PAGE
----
The DVFA Sustainable Investing Commission participated in the recent consultation on the EU Renewed Sustainable Finance Strategy. Additional incremental measures in targeted areas are necessary to implement the Action Plan successfully, but the DVFA Sustainable Investing Commission believes that many significant developments have already been made. The DVFA Commission has identified a number of priority areas.
- In order to achieve the objectives of the EU Sustainable Finance Strategy rapidly, the DVFA Commission believes that a two-handed approach is needed. First, rewarding the shift of private capital to more sustainable investments and/or at the same time discouraging it from benefiting from potentially damaging activities. Next, providing the proper regulatory framework for pricing (i.e. the carbon price) and the appropriate taxation mechanisms will be essential prerequisites.
- The DVFA Commission believes that a data room for corporate ESG data could ease the implementation of the EU Action Plan, by improving access to data by financial market participants. The data presented should not suggest a qualitative or forward-looking assessment. A data interface should not replace ESG research houses but should increase the level of integrity and comparability of the required and standardised ESG data.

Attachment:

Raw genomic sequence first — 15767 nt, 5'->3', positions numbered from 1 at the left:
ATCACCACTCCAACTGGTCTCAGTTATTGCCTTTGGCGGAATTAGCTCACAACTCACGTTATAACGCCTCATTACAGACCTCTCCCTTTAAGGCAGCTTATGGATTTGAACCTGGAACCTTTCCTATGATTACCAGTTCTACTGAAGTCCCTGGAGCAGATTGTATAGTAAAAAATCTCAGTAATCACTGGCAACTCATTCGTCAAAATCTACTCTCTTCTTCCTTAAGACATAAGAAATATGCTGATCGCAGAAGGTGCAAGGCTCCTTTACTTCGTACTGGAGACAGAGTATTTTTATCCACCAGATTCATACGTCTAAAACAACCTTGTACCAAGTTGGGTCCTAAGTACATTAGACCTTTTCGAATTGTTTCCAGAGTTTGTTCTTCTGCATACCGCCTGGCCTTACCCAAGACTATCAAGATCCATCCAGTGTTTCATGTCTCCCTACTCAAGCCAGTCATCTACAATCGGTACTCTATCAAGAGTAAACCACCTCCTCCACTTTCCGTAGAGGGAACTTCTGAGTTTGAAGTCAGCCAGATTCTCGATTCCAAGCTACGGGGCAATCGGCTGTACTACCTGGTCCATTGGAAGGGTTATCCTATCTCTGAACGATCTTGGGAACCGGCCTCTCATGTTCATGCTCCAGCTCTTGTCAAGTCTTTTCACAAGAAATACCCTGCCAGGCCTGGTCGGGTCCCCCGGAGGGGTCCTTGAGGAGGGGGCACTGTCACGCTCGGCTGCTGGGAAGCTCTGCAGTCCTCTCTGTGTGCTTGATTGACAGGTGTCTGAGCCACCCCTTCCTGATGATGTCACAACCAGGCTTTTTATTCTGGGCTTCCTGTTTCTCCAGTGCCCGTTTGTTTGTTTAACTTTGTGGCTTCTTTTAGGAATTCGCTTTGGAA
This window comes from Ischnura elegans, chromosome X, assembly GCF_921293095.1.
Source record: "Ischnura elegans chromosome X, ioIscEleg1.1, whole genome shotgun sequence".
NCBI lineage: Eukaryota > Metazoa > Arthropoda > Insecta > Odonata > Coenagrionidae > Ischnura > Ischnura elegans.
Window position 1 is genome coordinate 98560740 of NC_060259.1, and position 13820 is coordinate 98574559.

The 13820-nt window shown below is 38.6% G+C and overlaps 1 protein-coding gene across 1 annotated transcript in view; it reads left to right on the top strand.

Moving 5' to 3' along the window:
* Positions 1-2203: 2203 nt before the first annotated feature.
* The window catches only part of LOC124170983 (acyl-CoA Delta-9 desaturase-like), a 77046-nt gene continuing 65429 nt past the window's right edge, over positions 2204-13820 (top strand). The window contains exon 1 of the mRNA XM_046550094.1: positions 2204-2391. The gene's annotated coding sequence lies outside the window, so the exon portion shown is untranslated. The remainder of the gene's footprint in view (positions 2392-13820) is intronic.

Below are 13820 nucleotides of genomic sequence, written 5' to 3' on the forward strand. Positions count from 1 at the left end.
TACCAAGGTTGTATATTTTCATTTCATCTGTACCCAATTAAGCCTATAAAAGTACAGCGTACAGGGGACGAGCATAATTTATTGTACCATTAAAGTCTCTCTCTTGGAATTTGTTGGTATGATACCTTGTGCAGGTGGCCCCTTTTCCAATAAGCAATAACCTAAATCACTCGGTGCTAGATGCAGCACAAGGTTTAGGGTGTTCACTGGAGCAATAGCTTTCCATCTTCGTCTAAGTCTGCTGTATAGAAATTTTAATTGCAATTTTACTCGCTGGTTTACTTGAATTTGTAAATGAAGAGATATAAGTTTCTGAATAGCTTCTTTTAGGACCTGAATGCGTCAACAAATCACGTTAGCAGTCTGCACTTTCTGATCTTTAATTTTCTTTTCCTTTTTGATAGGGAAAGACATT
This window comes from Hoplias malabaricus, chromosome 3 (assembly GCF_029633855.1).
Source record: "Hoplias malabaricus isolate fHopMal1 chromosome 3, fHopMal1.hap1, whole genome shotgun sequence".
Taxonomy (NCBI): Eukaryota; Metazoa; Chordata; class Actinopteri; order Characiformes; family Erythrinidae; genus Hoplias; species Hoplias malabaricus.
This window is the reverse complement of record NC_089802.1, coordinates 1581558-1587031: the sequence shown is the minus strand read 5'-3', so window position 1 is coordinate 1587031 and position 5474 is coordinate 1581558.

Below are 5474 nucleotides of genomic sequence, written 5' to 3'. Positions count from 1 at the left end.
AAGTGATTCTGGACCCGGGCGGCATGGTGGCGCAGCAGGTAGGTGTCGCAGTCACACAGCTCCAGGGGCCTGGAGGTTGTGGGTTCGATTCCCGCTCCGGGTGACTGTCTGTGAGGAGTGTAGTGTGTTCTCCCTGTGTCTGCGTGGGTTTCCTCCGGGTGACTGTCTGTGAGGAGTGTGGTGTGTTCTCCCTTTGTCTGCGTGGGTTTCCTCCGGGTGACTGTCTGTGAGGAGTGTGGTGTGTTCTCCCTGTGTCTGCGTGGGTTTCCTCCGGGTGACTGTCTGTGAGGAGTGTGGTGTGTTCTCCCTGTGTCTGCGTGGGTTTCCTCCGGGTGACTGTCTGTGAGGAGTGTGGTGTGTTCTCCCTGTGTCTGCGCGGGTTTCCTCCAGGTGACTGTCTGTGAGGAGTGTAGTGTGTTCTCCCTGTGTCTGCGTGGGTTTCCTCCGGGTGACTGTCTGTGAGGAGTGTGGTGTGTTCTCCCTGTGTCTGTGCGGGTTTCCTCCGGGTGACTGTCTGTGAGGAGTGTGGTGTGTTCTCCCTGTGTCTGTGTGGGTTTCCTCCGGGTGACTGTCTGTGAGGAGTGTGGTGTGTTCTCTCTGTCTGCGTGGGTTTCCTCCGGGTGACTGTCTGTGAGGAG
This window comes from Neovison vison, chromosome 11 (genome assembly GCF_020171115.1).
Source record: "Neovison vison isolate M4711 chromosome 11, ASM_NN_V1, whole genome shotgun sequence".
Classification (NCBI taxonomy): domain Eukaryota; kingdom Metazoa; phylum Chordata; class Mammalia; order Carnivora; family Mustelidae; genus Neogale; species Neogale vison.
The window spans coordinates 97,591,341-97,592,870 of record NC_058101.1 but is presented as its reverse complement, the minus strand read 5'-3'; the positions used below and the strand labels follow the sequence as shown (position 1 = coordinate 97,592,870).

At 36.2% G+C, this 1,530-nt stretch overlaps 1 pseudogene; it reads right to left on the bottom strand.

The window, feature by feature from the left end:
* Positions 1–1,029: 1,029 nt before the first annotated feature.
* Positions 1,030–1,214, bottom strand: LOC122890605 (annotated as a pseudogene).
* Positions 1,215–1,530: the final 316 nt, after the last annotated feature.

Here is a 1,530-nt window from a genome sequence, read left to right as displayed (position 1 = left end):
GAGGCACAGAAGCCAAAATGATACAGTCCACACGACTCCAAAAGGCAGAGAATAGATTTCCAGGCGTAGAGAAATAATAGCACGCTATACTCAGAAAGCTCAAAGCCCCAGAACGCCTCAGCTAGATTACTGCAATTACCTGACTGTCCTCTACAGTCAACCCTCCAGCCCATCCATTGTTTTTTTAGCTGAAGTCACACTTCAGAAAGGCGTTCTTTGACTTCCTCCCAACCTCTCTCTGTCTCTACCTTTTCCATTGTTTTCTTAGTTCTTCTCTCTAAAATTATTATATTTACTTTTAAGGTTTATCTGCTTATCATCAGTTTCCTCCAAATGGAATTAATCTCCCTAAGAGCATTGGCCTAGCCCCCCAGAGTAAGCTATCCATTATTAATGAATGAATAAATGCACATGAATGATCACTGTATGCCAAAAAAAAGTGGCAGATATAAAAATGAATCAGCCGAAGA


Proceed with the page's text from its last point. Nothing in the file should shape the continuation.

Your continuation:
The DVFA Commission believes that ESG data is now more comparable and standardised than its reputation. The Commission took a position on this matter in the consultation and elsewhere (Take a look at: Guest distribution of Henrik Pontzen and Gunnar Friede). However, the expert, critical handling of multiple ESG ratings and the qualitative, conclusive overall assessment by the analyst remain indispensable for sustainable investing and underline the strength of the asset manager.
Ambiguities and occasional low data quality do not call into question the concept of sustainable investing, but rather are a mandate to investors to support the diversity of rating agencies. At the same time, investors should demand better measurement methods and, through dialogue with companies, sufficiently reliable and up-to-date data. It can also be a mandate to policymakers to better standardise data on key ESG indicators.
Nevertheless, the DVFA Commission is in favour of stronger regulation of sustainability reporting. As long as the disclosure of ESG data remains voluntary, the data disclosed by companies can potentially be positively biased. To date, hardly any jurisdiction holds companies and executives liable for false or misleading extra-financial data disclosed outside of regulated traditional financial reporting. As a result, most investors and analysts tend to discount reported ESG data and have less confidence in the quality of the ESG information provided. In addition, the infrequent and delayed disclosure of ESG reports compared to a company’s traditional financial reporting reduces usability. These issues need to be addressed.